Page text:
Just 12 hours ago, on May 28, the Associated Press announced that “New Jersey Gov. Chris Christie said Tuesday that he has ‘absolute confidence’ in the president of Rutgers University even as some lawmakers have called for Robert Barchi to step down amid a string of embarrassing revelations for the university’s athletic department.”
Once again, athletics is at the heart of controversy that has now painted one of the “top public research universities in the United States,” with a broad brushstroke of scandal that threatens the (once) nationally respected school with a base coat of scorn, followed by an overcoat of embarrassment and a top coat of disgust, quite the unnecessary attention brought about by the announcement, less than two weeks ago, of the hiring of Julie Hermann as the school’s new athletic director. It didn’t have to be this way. It still doesn’t have to remain this way. Here’s the recap for those keeping score at home.
Rutgers is the “only public university in New Jersey to be invited to join the Association of American Universities, an organization comprising the 62 leading universities in North America.” Rutgers as a competitive school naturally turns to the national landscape of their athletic program to boost their visibility in order to attract more of those “best and brightest” athletes to the school as they prepare to leave their conference for the big-time world of the Big Ten Conference.
But there’s a “hitch in the git-a-long” on that mission. Rutgers was already in hot water with regard to athletics. Even an industrial tank of Clorox couldn’t clean up the stench that has surrounded Rutgers, beginning in April, when former Rutgers AD “Tim Pernetti resigned on April 5 in the wake of footage (that) came to light of then-head basketball coach Mike Rice (who) physically and verbally abused his players during multiple practices.”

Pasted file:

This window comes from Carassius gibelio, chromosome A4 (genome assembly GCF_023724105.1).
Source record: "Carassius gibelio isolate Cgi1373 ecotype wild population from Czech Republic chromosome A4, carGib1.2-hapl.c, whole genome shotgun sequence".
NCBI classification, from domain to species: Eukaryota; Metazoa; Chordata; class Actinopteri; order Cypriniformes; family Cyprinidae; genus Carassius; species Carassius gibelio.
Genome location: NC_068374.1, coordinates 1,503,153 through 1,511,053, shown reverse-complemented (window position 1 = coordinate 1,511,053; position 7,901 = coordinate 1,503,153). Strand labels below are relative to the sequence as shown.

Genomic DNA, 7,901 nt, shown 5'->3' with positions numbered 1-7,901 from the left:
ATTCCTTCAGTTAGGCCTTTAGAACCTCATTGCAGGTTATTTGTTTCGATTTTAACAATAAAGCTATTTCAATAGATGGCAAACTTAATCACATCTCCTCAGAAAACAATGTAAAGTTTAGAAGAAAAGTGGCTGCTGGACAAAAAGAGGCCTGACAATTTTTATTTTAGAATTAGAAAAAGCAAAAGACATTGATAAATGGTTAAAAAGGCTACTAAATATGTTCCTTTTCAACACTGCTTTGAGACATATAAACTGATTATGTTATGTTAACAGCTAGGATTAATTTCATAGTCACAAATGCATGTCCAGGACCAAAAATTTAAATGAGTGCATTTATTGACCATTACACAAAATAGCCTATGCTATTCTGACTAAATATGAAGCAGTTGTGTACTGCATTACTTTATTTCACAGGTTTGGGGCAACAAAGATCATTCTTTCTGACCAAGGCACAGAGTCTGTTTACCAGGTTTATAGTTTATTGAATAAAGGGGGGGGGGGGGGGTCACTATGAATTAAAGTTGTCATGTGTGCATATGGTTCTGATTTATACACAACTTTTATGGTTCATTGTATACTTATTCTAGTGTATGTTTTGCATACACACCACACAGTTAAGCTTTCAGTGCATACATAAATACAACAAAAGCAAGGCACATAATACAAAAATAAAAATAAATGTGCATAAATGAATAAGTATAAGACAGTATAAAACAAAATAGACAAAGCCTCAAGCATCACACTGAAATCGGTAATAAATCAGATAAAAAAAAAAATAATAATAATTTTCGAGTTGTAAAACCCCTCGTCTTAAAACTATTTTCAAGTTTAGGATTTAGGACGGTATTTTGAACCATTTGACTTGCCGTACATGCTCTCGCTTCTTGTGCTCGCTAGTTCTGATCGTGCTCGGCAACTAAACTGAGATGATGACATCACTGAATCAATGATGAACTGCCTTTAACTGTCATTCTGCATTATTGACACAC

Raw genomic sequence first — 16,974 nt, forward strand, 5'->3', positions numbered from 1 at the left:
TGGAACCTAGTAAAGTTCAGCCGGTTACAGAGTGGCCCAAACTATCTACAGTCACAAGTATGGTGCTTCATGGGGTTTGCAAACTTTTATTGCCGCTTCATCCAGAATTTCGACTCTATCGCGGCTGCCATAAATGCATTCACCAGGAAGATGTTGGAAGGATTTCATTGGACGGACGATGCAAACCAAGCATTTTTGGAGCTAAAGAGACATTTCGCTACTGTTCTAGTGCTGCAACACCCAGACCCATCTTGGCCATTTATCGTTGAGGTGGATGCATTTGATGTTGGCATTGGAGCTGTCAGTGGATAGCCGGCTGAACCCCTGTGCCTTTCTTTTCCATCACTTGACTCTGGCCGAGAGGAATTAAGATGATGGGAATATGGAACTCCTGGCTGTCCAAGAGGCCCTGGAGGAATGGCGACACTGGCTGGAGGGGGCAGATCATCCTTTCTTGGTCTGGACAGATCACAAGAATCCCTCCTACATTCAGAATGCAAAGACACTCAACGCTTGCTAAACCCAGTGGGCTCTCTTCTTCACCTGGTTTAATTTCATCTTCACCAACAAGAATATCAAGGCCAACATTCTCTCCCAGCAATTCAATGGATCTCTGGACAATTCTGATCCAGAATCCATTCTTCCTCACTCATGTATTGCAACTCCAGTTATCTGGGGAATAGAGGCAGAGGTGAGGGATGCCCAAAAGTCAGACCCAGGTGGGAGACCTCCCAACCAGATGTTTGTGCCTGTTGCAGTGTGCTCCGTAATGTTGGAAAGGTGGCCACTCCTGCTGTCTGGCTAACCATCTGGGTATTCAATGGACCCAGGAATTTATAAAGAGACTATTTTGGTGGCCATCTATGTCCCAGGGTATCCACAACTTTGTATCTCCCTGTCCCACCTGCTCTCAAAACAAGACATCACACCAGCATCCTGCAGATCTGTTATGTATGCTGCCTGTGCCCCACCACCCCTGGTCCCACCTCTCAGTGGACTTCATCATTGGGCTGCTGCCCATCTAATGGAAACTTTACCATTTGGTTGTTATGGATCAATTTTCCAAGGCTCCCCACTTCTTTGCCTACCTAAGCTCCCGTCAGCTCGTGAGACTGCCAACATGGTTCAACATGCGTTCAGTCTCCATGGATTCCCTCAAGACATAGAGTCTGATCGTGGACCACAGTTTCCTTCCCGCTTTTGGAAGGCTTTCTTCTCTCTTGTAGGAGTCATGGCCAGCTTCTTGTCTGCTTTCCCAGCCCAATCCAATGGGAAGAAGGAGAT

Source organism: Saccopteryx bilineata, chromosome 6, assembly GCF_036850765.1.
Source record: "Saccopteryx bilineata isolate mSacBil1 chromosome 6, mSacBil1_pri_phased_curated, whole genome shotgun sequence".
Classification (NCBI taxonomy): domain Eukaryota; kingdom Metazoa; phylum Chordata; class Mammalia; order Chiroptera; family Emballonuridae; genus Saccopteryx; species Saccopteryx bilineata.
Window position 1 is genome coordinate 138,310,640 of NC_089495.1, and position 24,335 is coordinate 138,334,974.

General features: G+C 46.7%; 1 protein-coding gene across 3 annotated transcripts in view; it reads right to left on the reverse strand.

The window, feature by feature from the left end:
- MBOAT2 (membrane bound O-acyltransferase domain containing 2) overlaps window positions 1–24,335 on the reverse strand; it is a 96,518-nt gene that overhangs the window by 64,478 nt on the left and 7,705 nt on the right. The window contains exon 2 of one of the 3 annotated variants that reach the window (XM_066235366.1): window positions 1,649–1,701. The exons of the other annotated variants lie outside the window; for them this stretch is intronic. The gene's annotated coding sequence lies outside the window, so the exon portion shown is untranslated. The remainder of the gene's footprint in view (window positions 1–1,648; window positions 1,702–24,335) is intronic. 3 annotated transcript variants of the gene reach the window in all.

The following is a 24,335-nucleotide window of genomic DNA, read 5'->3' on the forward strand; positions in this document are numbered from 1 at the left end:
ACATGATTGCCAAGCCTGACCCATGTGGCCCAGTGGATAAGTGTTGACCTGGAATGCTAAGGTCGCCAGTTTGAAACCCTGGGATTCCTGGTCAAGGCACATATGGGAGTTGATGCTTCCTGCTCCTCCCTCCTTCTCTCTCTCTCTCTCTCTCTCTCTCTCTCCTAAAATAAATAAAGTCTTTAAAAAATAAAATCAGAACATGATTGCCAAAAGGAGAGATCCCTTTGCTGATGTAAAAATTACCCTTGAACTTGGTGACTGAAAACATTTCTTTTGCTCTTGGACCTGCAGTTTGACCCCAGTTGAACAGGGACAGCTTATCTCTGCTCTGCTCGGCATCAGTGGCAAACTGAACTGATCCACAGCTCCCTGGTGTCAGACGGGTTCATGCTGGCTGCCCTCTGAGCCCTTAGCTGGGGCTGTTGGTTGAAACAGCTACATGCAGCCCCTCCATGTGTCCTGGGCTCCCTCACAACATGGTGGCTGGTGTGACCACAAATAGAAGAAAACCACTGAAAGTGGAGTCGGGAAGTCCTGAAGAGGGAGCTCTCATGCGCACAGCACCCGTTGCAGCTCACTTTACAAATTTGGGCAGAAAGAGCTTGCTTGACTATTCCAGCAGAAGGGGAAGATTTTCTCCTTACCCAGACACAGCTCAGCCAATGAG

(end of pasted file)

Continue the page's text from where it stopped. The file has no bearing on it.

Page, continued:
A quick glance at Rutgers’ official media relations site today produces a sad, almost humorous, list of blurbs that represent the university’s statement to the world about who they are, what they represent, nay stand for, and what any future scholarly bright mind who can play a sport can expect from their future alma mater.
These blurbs include: “President Barchi to UMDNJ Grads: ‘Become the Architects of a Healthier Future’”; “Rutgers Confers More than 14,000 Degrees at its 247th Commencement”; “Statement by Incoming Director of Athletics Julie Hermann”; “Statement by Rutgers University President Robert L. Barchi In Support of Incoming Director of Intercollegiate Athletics Julie Hermann” and then, on the sidelines, “Four of Five Rutgers Law School Journals Headed by Women.”
It’s only natural then, that someone should want to call those four women who head the law school journals and ask them about how they feel about their university harboring, protecting, sheltering and defending Hermann, as head of their entire athletic division, and paying her $450,000 per year given her entire career that stands for demeaning, punitive, and unprofessional behavior towards female student-athletes.
It’s not just the stench of one isolated incident that Hermann brings with her in her quiver of arrows as she poses (or poises) to lead Rutgers athletics into the Big 10, to the tune of almost a half million dollars a year, set to start next month, her purported first workday of June 17.